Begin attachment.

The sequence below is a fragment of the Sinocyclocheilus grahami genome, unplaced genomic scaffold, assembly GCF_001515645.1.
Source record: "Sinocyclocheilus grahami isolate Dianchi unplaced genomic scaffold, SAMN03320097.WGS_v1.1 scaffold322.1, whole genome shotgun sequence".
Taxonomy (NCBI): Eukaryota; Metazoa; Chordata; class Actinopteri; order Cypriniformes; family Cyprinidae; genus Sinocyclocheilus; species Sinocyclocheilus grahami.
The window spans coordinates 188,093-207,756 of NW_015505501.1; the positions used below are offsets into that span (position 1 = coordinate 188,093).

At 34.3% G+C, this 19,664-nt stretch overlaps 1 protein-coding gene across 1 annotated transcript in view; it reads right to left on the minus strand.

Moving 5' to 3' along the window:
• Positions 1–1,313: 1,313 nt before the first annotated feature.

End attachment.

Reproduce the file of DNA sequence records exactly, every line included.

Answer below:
The sequence below is a fragment of the Sinocyclocheilus grahami genome, unplaced genomic scaffold, assembly GCF_001515645.1.
Source record: "Sinocyclocheilus grahami isolate Dianchi unplaced genomic scaffold, SAMN03320097.WGS_v1.1 scaffold322.1, whole genome shotgun sequence".
Taxonomy (NCBI): Eukaryota; Metazoa; Chordata; class Actinopteri; order Cypriniformes; family Cyprinidae; genus Sinocyclocheilus; species Sinocyclocheilus grahami.
The window spans coordinates 188,093-207,756 of NW_015505501.1; the positions used below are offsets into that span (position 1 = coordinate 188,093).

At 34.3% G+C, this 19,664-nt stretch overlaps 1 protein-coding gene across 1 annotated transcript in view; it reads right to left on the minus strand.

Moving 5' to 3' along the window:
• Positions 1–1,313: 1,313 nt before the first annotated feature.